The importance of understanding what business interruption insurance can provide

Commercial InsuranceAccording to partner Robert Glasser from the Dempsey Partners L.L.C. New York Office, it is very important for a company to assess its needs for business interruption coverage and to do so carefully.

That said, while CFOs and risk managers are typically confident in determining many of the insurance needs of their organizations, they often balk in the face of business interruption because they don’t have a structured approach to provide them with the information they require to make their decision regarding this coverage and its limits.

Unfortunately, this discomfort with business interruption insurance is causing many companies in the middle-market to discover that they are underinsured, and when they face a major loss, they don’t have the protection they need to receive enough in payments to continue their operations. Equally, they could be over-insuring themselves and pay far too much in premiums for the coverage beyond what that they actually require.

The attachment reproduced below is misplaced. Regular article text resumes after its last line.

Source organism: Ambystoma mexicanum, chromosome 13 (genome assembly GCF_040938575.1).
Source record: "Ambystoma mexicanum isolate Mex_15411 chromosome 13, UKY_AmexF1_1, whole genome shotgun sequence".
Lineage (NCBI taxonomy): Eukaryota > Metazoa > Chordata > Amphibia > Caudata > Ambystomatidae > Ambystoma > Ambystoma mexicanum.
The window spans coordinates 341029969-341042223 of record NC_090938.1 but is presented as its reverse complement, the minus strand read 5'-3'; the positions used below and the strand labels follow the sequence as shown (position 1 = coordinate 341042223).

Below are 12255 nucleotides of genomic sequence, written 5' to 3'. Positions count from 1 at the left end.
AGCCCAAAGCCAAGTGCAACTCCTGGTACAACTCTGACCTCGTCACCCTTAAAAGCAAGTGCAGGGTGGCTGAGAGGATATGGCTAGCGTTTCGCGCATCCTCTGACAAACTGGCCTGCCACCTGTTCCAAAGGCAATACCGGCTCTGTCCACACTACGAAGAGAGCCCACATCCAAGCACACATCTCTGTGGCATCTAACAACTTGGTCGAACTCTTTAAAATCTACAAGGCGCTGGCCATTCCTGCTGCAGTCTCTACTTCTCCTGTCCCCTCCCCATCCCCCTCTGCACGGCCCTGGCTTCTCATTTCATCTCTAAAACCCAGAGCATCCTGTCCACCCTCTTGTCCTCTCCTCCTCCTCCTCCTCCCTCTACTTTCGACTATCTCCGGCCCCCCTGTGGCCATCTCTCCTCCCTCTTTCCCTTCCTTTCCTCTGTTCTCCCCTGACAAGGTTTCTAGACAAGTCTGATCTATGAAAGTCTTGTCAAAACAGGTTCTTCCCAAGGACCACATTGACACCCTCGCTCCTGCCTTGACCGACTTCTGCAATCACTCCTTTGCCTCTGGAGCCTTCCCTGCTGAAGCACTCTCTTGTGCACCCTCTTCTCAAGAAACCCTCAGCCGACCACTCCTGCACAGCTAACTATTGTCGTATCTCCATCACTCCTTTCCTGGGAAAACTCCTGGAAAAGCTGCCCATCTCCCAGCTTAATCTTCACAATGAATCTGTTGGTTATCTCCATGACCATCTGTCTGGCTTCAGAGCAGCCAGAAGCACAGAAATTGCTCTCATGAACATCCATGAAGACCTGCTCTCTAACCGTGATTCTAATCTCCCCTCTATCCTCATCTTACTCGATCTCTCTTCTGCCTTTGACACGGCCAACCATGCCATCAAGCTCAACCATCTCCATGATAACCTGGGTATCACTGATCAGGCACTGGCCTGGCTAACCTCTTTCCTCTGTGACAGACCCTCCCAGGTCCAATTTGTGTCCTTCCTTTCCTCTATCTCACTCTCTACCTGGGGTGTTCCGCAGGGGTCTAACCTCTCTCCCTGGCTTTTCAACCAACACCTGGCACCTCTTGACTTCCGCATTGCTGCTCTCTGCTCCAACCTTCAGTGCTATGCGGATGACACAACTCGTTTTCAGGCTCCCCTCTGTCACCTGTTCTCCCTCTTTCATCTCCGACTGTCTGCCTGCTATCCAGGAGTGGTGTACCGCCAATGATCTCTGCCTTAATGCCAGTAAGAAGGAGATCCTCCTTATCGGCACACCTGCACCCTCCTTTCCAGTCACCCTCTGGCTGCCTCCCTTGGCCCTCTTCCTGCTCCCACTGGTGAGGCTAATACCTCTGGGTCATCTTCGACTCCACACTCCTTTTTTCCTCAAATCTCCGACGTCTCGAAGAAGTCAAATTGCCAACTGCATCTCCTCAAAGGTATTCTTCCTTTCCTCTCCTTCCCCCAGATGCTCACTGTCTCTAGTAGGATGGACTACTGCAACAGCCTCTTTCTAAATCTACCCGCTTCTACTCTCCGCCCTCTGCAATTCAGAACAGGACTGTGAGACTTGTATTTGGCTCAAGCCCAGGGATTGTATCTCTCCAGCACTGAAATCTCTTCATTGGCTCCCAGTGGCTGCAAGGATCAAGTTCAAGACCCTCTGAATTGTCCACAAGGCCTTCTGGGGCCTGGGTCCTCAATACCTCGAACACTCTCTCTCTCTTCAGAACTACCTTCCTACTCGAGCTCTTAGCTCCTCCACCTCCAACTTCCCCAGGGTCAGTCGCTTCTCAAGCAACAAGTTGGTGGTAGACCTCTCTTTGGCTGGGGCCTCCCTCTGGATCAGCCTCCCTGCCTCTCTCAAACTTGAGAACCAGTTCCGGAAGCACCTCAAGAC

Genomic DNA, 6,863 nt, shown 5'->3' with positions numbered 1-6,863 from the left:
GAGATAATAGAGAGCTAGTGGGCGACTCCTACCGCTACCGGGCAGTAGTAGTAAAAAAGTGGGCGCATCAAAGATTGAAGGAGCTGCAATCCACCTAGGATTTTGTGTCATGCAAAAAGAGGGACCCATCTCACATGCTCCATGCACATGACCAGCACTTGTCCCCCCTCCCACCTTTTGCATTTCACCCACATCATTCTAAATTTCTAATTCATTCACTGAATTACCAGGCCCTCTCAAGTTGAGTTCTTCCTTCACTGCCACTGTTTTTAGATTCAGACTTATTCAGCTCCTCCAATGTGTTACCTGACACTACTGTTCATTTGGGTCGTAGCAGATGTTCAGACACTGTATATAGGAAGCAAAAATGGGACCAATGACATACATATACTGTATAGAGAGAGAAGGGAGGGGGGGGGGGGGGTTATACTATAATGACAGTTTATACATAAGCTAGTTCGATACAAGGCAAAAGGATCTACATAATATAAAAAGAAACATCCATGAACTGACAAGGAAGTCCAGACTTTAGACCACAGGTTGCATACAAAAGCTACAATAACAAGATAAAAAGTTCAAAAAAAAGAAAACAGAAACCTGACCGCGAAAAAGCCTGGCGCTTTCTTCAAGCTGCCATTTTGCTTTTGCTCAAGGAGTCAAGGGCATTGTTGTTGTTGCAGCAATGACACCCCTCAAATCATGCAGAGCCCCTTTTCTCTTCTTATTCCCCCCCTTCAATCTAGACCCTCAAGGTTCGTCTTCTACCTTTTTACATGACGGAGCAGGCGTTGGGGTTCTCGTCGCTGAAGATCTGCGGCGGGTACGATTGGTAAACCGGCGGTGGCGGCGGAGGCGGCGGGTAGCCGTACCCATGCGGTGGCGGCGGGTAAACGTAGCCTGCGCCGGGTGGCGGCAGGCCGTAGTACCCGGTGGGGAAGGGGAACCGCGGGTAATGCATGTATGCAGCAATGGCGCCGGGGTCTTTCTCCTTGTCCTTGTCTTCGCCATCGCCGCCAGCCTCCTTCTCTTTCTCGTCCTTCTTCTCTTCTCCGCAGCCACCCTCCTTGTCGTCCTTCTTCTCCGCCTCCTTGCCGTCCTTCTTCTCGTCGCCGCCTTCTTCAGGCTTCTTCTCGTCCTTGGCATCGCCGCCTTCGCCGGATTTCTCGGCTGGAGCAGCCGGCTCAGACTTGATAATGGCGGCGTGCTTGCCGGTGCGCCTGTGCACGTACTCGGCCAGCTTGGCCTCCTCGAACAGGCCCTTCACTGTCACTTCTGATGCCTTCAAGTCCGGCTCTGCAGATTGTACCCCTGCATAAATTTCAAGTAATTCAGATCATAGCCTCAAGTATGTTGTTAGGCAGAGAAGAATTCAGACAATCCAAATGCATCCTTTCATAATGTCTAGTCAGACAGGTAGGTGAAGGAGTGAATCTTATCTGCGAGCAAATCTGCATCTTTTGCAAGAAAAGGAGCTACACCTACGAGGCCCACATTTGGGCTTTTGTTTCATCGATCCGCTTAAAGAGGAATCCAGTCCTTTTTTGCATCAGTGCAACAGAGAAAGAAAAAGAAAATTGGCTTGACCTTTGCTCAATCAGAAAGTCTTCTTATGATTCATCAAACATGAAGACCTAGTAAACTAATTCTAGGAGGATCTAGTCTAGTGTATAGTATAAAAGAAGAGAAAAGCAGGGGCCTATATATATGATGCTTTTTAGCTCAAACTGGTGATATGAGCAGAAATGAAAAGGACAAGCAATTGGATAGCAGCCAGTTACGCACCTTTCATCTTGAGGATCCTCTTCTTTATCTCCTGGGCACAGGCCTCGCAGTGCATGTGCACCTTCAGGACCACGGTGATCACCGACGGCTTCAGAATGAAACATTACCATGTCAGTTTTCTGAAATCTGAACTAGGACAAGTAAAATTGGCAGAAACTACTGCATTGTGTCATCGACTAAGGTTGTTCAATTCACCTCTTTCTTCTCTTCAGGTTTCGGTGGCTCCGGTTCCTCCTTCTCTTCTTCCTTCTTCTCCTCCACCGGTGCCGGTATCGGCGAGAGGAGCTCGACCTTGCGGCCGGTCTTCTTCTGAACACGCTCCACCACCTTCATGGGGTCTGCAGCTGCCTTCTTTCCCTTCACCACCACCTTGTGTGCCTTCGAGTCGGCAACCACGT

Experts in this sector of the insurance market are recommending that when it comes time for renewal CFOs and risk managers review their policies, taking a close look on the insured or reported values for the coverage for business interruption as well as on the various extensions of coverage that apply to your business based on its specific needs and operations.

Working with the broker to determine the accurate values for business interruption can assist in the effort of choosing the right amount of coverage and respective limits. It will help a business to be able to better minimize and manage any financial risk that could come as a result of interruption.

It is also helpful in determining what additional coverage might be required, such as:

• Contingent business interruption
• Ordinary payroll coverage
• Claim preparation fees
• Extended period of indemnity
• Expediting expense
• Service interruption/power outage, including overhead transmission and off-premises lines
• Extra expenses
• Selling price of finished goods inventory
• Ingress/egress
• Loss of attraction
• Civil authority
• Sue and labor

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